Anoxic filtration

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Re: Anoxic filtration

Postby Steerpike » Sun Jun 24, 2018 1:34 pm

Any thoughts on starting anoxic filters with fishless cycling? Will it work in a similar manner to conventional filters?
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Re: Anoxic filtration

Postby Manky Sanke » Mon Jun 25, 2018 5:27 pm

In all the years I've been promoting anoxic filtration, I can't remember anyone ever asking that question before but, yes, you can fishless cycle an anoxic pond. I've written up how to fishless cycle conventional media for my website on the link below but, with a bit of thought, you can adapt that process for the larger volume of an anoxic pond by isolating it from any through flow of water and with a few air stones strategically placed to keep the water circulated within the anoxic pond itself There is also a link to the detailed anoxic article I've written in case you haven't already seen it:
http://www.mankysanke.co.uk/html/fishless_cycling.html
http://www.mankysanke.co.uk/html/anoxic_filtration.html
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Re: Anoxic filtration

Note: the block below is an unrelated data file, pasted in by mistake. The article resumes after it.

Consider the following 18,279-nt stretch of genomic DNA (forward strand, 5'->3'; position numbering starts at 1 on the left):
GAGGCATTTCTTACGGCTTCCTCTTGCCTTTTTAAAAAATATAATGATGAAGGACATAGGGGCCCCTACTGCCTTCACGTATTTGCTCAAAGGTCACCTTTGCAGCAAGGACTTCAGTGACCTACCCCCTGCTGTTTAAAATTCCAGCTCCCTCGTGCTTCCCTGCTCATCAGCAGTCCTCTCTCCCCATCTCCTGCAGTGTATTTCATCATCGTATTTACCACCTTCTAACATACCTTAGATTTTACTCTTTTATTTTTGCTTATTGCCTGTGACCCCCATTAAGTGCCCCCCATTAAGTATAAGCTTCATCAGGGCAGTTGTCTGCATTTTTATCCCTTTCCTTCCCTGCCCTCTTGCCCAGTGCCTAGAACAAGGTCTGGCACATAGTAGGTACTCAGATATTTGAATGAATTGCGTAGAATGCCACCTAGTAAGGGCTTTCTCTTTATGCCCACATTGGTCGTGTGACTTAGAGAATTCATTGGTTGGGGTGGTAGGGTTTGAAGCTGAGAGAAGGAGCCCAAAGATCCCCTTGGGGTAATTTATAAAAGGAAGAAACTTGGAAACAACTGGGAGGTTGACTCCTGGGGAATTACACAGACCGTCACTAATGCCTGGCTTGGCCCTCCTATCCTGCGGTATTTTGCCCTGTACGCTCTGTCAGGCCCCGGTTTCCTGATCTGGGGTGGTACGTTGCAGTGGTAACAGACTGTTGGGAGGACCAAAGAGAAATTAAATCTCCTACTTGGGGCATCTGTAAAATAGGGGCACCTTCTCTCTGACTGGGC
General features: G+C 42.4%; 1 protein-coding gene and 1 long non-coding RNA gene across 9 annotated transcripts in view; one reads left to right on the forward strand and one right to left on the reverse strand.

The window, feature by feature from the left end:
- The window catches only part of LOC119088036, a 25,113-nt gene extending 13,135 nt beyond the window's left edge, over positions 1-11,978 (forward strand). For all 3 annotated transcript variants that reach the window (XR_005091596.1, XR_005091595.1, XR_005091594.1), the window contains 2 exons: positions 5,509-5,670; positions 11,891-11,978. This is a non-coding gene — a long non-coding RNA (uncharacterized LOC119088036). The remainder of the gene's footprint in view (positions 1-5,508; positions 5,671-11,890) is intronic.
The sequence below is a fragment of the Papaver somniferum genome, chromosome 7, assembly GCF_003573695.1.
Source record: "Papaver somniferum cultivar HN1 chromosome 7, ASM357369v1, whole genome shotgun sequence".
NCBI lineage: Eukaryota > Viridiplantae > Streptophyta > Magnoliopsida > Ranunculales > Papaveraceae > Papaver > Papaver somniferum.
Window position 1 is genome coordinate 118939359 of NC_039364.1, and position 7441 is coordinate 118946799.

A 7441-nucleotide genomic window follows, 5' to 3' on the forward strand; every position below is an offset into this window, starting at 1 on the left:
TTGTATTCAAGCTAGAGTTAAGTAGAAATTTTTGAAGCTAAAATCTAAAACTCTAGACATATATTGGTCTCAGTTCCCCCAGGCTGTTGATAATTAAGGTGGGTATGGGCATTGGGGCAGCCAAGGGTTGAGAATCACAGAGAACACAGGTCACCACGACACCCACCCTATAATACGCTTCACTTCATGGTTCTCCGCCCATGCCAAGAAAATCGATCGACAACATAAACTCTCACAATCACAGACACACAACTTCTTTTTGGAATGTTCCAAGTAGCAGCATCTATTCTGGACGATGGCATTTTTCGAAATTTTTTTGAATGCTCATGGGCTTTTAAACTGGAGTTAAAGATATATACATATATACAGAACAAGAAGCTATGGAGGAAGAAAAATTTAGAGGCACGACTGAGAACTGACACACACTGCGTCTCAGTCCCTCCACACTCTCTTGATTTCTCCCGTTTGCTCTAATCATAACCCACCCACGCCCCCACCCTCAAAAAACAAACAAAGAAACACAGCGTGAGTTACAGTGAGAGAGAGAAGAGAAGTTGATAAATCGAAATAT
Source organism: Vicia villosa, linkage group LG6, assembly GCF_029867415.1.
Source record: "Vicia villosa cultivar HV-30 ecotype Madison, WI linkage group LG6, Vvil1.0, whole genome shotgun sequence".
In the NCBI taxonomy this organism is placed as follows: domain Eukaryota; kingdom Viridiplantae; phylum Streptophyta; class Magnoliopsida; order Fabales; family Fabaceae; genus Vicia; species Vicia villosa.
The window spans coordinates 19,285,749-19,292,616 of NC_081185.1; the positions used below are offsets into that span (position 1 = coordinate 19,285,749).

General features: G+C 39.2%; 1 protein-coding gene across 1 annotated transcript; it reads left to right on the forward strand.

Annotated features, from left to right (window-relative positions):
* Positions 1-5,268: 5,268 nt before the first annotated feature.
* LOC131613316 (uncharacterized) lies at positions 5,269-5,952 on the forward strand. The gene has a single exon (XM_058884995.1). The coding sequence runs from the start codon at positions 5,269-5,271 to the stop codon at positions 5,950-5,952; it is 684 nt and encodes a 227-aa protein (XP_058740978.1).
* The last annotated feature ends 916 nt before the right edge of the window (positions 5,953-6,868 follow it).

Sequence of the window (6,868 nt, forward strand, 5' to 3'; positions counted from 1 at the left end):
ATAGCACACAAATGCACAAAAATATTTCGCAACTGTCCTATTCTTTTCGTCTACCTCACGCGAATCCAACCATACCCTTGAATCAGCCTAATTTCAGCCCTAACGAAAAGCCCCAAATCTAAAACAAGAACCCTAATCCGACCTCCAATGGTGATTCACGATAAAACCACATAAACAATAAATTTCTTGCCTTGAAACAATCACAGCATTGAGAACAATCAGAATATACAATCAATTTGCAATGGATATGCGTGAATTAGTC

Postby Steerpike » Mon Jun 25, 2018 5:48 pm

Manky Sanke wrote:In all the years I've been promoting anoxic filtration, I can't remember anyone ever asking that question before but, yes, you can fishless cycle an anoxic pond. I've written up how to fishless cycle conventional media for my website on the link below but, with a bit of thought, you can adapt that process for the larger volume of an anoxic pond by isolating it from any through flow of water and with a few air stones strategically placed to keep the water circulated within the anoxic pond itself There is also a link to the detailed anoxic article I've written in case you haven't already seen it:
http://www.mankysanke.co.uk/html/fishless_cycling.html
http://www.mankysanke.co.uk/html/anoxic_filtration.html


Thanks. I am having to run whole pond system through the anoxic baskets- no other bio media, 100% anoxic. I have added ammonia up to .3 and after one month still not much happening? Ammonia has dropped a little and have added more but with water at 20C+ I expected things to have moved to higher Nitrite by now but still stable at low levels- 0.5-1.0ppm. Would anoxic filters just go straight to processing Ammonia into N2 gas without having a nitrate or nitrite build up. If that is the case I guess I just keep feeding in ammonia until it can keep levels at zero and nitrite should disappear also.